As the sky began to lighten the magician rustled through his bag and pulled out a piece of dark bread.  He broke it and gave the larger portion to the boy.  Since winning Aithan as a child, the magician had always thought of him as a boy, and neither the magician nor the brawny young man sensed the growing incongruity of this.

Aithan in turn took a wine skin from the donkey’s pack and handed it to the magician, and they ate and drank as they walked.  When he was done with his bread, the magician ruffled the crumbs out of his beard and spoke.

“Tell me about your new dreams, exactly.”

Aithan answered quickly.  “They are getting worse.  The dragon is getting closer, and I’m sure it knows where I am hiding.”  He looked around him when he said this.

“You will be happy to know that as of last night, I finally believe in your dragons.”  The magician said this without smiling.  Aithan looked surprised, but not happy.  The magician continued.  “I had a dream too.  This was unlike any dream I have ever had.  It was a true vision.  I saw your accursed dragons, an army of them, and they were consuming the world.”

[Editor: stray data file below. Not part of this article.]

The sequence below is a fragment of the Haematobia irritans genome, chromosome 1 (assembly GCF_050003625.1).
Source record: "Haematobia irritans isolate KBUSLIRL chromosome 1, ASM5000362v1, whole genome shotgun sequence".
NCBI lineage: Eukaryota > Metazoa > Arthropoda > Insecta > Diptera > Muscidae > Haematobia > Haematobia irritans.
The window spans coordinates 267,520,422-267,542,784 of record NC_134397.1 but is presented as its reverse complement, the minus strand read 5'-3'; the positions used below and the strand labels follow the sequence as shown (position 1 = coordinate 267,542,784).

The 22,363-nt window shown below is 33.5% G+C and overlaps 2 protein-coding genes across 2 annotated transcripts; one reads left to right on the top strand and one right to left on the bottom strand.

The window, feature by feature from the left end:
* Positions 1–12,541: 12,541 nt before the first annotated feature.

“Uncle Fri!”

The magician raised his hand.  “No, they do not know where you are, yet.  That is why we are leaving.”

“So you know the dragons are real then?  You always told me they were only figments”

“What I saw last night were no figments.  Your dragons are as real as anything can be in a vision.  And I saw something else, an old and very real friend.  We will not take any chances.”

They walked on a bit, then Aithan spoke again.  “And the red stars.”

The magician grunted.  “Yes, and the red stars.”


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